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United States v. Mazak


April 28, 1986


Appeal from the United States District Court for the Eastern District of Wisconsin. No. 83 CR 14--Robert W. Warren, Judge.

Author: Posner

Before CUMMINGS, Chief Judge, and POSNER and EASTERBROOK, Circuit Judges.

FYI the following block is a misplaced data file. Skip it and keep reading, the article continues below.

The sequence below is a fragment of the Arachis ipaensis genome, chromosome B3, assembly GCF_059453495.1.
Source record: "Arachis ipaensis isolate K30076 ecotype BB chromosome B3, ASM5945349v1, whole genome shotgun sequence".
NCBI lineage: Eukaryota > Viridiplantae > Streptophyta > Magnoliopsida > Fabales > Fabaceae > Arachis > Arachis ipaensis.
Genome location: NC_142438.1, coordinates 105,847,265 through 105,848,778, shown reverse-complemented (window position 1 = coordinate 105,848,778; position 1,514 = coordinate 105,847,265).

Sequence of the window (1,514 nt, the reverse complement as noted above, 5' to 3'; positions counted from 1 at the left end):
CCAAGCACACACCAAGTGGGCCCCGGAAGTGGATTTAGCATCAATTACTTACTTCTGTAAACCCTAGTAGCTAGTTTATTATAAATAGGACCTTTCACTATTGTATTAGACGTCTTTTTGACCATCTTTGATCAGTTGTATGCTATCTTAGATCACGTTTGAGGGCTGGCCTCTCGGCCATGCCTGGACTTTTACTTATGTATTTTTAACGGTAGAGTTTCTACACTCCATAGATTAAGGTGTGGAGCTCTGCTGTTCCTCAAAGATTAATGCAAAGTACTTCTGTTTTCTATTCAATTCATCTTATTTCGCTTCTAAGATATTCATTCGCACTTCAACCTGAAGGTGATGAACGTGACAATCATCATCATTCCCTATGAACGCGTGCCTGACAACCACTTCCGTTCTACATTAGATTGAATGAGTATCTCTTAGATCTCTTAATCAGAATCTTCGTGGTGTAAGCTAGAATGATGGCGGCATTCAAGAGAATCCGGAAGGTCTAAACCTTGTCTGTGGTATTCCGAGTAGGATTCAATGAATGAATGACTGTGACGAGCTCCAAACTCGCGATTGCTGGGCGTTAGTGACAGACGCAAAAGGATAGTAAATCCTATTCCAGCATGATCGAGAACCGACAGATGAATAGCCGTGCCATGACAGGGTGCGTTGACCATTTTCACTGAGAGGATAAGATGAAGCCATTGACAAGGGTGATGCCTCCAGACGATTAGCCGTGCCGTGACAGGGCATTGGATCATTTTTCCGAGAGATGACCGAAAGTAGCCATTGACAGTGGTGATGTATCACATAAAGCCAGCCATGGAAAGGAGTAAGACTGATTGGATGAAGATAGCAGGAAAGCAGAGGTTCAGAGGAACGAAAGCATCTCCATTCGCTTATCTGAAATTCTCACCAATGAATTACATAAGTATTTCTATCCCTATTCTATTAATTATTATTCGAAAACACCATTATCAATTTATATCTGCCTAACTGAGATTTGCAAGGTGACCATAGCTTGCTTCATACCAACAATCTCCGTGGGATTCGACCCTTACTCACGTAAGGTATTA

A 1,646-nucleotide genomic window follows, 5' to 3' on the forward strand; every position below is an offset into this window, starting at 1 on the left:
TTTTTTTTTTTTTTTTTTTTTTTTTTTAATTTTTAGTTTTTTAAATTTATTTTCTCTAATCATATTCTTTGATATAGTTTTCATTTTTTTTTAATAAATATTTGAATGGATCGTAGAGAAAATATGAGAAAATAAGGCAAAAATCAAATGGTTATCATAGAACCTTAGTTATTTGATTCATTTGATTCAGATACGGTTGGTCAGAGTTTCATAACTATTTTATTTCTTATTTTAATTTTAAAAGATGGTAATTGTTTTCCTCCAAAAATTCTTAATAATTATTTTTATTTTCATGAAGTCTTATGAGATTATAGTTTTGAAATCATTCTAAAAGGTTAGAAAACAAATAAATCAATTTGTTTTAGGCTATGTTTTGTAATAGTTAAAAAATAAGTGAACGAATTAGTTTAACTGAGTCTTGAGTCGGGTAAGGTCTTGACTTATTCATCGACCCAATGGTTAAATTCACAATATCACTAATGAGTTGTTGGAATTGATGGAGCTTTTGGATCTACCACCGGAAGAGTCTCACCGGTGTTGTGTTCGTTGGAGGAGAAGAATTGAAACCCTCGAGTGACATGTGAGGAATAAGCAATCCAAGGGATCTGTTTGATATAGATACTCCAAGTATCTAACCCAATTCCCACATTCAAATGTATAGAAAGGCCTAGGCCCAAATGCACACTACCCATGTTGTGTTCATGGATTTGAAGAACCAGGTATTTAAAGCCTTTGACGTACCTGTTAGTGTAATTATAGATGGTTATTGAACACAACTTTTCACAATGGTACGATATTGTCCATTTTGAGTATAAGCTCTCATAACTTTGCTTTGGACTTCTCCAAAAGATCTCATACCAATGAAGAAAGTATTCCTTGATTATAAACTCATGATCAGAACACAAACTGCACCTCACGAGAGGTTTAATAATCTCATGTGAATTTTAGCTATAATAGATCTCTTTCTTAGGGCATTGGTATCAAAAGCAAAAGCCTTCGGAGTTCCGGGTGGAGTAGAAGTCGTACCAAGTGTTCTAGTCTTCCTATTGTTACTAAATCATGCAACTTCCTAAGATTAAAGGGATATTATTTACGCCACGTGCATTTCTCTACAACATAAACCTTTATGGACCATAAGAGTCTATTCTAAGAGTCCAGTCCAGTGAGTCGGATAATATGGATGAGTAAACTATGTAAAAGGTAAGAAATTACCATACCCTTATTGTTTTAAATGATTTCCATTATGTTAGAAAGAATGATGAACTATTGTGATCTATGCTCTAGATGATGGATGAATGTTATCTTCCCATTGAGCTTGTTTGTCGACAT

POSNER, Circuit Judge. In 1983 Mazak was convicted by a jury of making a false statement in acquiring a firearm, in violation of 18 U.S.C. § 922(a)(6), and of receiving a firearm illegally in interstate commerce, in violation of 18 U.S.C. § 922(h)(1), and was given consecutive three-year prison terms on each charge. He appealed, arguing among other things that consecutive terms were barred by the constitutional prohibition against double jeopardy. We rejected this as well as his other arguments, and affirmed his conviction and sentence in an unpublished opinion (No. 83-2496, June 18, 1984). He then moved the district court for correction of sentence under Rule 35(a) of the Federal Rules of Criminal Procedure, which allows an illegal sentence to be corrected at any time. In the motion he again argued, on the same grounds advanced and rejected in his direct appeal, but the consecutive sentences were double jeopardy. Noting that the argument had been raised and rejected before, the district judge said that it "does not merit much discussion here," but he nevertheless addressed the argument on the merits, rejected it, and denied the motion. Mazak has appealed this denial. He thus brings back to us the same ground for invalidating his sentence that we rejected when he appealed the first time.